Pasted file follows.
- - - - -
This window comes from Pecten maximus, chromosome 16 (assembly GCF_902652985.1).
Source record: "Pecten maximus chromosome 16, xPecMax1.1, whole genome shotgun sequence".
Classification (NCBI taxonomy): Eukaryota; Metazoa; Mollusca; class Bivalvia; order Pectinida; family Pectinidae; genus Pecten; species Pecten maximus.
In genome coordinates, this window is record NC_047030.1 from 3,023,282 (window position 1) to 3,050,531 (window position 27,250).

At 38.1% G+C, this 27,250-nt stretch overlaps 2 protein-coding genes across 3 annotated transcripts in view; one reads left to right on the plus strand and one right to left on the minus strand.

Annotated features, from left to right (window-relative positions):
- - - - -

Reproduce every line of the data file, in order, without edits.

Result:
This window comes from Pecten maximus, chromosome 16 (assembly GCF_902652985.1).
Source record: "Pecten maximus chromosome 16, xPecMax1.1, whole genome shotgun sequence".
Classification (NCBI taxonomy): Eukaryota; Metazoa; Mollusca; class Bivalvia; order Pectinida; family Pectinidae; genus Pecten; species Pecten maximus.
In genome coordinates, this window is record NC_047030.1 from 3,023,282 (window position 1) to 3,050,531 (window position 27,250).

At 38.1% G+C, this 27,250-nt stretch overlaps 2 protein-coding genes across 3 annotated transcripts in view; one reads left to right on the plus strand and one right to left on the minus strand.

Annotated features, from left to right (window-relative positions):